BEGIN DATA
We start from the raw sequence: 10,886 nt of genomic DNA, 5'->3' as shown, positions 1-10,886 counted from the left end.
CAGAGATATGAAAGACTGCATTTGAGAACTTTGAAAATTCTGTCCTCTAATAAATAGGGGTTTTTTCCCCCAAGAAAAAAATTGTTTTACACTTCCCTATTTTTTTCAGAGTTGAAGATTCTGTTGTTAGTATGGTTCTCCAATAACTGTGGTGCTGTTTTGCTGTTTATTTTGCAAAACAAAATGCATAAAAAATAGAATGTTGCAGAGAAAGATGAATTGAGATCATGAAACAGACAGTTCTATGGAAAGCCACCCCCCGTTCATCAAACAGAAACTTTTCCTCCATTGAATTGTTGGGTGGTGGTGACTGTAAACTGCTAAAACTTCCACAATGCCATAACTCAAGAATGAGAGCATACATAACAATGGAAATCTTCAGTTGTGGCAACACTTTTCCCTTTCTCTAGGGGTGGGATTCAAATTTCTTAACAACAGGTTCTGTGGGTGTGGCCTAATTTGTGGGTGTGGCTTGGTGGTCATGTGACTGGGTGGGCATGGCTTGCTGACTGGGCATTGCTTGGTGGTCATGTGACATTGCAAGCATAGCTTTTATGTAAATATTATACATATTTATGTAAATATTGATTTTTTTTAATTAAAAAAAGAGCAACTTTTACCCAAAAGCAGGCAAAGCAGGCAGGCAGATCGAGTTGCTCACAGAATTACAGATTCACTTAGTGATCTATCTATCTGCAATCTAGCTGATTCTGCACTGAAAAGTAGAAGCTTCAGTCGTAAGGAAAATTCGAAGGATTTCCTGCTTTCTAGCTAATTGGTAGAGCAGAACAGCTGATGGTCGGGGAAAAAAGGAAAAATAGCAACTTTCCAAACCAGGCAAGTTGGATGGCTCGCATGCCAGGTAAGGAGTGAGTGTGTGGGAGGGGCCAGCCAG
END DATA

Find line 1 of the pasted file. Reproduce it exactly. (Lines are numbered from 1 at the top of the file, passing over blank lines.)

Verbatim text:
We start from the raw sequence: 10,886 nt of genomic DNA, 5'->3' as shown, positions 1-10,886 counted from the left end.